Everything is a competition. In life, everything we do, whether that’s parking a car, deciding what TV show to watch, or applying for a job, results in a winner and a loser. Some of these acts are more clearly competitive than the others, but perhaps none so much as the act of applying for a job.
When we seek to secure a new position, regardless of the nature of the company or organization we are applying to, we are fully aware that we are going to be pitted against others, all of us vying for one, singular position. This begs the question, what can we do to stand out against the crowd? How do we make our knowledge and experience more appealing than our competitors? How do we leave a positive, lasting impression on our potential employer after we leave the interview? The answer is simple: our résumé.
A carefully crafted résumé can be the single most effective tool in landing that dream job, but also in ruining our chances. This is where the alternative résumé debate begins. A traditional résumé—one that merely lists our qualifications and experiences—is arguably going out of style. Instead, employees are becoming more inclined to favor job candidates that find alternative ways to showcase the same information.
An alternative résumé gives an applicant more control over their professional presence and personal representation, which can allow the individual to present an image of themselves that distinguishes them from others with a similar background.
With a nontraditional résumé comes freedom from the conventions and restraints generally associated with building a résumé, and this can help one applicant distinguish themselves above others. When strategically and carefully constructed in a memorable and professional capacity, it becomes an opportunity for the applicant to showcase not only their credentials, but to provide a practical demonstration of them, too. If the applicant is pursuing a job in a creative industry, such as I will inevitably do, this opportunity is unfathomably valuable.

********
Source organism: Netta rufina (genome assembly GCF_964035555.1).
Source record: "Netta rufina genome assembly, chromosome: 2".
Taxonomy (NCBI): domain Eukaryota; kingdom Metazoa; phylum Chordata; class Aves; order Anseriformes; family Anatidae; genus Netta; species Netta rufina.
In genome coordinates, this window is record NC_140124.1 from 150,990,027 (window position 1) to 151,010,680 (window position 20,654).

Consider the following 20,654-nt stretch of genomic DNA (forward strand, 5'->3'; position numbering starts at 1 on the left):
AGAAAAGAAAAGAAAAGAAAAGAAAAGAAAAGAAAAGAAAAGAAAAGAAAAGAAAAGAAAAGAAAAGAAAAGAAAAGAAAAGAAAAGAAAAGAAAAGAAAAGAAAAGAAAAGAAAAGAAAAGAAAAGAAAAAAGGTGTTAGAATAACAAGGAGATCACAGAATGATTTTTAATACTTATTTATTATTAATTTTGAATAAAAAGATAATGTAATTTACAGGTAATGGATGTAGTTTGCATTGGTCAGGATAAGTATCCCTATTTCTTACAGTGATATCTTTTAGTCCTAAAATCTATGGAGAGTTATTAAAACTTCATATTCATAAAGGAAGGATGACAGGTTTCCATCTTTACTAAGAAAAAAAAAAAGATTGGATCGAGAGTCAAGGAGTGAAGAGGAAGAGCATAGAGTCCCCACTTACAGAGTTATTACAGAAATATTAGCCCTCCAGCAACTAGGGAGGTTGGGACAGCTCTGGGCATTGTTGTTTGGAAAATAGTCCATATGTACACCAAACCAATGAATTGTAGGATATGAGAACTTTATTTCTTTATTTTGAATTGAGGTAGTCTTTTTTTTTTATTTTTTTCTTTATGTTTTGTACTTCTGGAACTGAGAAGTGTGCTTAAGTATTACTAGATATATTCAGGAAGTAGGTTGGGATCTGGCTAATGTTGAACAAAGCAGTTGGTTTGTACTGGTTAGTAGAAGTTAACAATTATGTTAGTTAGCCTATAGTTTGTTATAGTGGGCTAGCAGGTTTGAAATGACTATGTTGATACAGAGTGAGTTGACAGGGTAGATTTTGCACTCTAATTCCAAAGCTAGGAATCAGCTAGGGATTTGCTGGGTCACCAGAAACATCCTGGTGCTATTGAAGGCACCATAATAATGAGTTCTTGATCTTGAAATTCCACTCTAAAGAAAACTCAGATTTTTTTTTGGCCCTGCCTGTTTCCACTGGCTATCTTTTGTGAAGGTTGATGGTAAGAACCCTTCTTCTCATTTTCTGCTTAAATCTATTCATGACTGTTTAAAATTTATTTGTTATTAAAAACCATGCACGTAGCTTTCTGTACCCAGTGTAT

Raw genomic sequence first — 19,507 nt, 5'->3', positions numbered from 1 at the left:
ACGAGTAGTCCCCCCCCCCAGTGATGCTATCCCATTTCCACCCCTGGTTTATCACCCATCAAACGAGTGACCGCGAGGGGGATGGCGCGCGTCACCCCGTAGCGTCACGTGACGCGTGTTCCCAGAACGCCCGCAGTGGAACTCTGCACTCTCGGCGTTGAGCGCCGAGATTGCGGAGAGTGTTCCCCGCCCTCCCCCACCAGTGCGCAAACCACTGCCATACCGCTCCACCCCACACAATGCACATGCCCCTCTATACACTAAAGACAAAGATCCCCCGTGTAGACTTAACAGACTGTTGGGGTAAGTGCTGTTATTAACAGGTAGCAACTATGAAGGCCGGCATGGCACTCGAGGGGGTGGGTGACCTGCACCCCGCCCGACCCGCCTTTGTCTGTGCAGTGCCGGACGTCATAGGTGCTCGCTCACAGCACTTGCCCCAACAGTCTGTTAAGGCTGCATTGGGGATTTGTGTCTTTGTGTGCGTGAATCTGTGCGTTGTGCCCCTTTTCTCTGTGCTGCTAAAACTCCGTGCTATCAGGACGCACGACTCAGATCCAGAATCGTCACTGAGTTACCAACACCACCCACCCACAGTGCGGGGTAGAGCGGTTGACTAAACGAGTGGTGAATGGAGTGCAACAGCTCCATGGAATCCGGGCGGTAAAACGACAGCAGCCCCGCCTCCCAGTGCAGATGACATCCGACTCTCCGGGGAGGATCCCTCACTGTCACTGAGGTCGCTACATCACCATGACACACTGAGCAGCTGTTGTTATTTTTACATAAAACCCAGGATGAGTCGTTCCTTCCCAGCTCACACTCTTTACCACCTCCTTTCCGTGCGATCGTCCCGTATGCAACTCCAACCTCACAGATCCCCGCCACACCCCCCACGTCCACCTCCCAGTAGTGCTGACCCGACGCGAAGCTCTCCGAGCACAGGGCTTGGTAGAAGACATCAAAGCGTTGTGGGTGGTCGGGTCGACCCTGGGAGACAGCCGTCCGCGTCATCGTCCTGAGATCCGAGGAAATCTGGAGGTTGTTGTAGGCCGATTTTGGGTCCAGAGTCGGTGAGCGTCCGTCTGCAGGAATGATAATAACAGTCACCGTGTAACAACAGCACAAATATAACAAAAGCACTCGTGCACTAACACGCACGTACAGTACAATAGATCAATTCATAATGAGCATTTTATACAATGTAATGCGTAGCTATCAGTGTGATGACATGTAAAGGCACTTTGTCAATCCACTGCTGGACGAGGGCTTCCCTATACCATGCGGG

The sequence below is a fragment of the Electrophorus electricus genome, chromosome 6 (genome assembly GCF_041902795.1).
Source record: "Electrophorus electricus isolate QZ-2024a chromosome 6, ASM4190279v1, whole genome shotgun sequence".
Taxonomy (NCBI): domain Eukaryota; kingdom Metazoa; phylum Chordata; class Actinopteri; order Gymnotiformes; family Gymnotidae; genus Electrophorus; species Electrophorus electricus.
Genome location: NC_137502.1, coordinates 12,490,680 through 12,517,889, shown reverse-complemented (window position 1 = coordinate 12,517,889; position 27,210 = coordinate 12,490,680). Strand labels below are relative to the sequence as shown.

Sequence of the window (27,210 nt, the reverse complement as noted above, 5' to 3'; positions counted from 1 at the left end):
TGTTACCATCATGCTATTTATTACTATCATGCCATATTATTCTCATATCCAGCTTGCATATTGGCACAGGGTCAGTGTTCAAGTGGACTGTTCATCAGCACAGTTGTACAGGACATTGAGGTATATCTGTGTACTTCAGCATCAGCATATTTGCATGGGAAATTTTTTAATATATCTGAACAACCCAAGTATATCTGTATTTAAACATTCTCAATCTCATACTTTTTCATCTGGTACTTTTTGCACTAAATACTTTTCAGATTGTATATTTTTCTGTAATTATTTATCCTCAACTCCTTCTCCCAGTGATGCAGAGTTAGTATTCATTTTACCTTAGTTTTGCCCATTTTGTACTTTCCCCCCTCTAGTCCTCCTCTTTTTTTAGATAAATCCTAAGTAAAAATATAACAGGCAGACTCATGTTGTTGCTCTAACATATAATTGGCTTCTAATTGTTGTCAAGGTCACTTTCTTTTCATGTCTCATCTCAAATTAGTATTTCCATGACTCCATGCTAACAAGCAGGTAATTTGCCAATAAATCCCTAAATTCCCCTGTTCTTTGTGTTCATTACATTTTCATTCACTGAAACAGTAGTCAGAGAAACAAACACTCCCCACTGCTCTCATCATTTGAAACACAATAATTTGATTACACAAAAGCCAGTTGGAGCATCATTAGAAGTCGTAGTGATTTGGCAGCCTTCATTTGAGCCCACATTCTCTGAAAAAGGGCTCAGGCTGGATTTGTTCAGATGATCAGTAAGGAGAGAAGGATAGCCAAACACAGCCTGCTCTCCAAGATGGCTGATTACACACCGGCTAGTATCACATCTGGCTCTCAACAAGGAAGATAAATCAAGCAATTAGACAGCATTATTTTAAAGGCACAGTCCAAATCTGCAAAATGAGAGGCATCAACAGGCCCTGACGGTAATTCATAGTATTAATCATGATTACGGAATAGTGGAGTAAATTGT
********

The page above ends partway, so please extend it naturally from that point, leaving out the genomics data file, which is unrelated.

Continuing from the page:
Take, for example, the following traditional résumé for copywriter Adam J. Fleischer.
While Fleischer’s information is presented in a neat and precise manner, his résumé is nondescript, dull, and easily forgotten. On the other hand, the following nontraditional résumé for Ariane Denise, also a copywriter, leaves a lasting impression.
Denise’s résumé adheres to the basic principles of information design that are expected from any job applicant: all of the necessary bona fides are present, but they are not just merely present; they are striking and impressive. The layout of her résumé is a direct representation of the job she is undoubtedly applying for, and her dedication to the craft. In our current job market—overcrowded with highly qualified applicants but lacking available positions—this type of résumé lends a much needed competitive edge.
AdamFleisher. “Technical Marketing Copywriter in San Francisco Bay Area CA Resume Adam Fleischer.” Mixed Media. Docstoc. 23 Dec. 2009. Web. 11 Sept. 2014.
arianedenise. “MY RESUME.” Mixed Media. deviantART. 29 June 2009. Web. 11 Sept. 2014.
One thought on “Nontraditional Résumés: Going Above and Beyond”
Your blog post gives great detailed information on nontraditional resumes. (What field of study are you pursuing?) Based on my degree, I have to be creative with my resume and online bases. I have four resumes listed online and two on paper. The four online are based on personal website, LinkedIn, and Twitter. The reason I said four is because I have two listed on my website. One is for part time jobs and the other is for career based. Like you said, it depends on a lasting impression. I totally believe that concept. When you making a lasting impression on an employer, they would most likely remember your name plus resume. Great job on your post!!!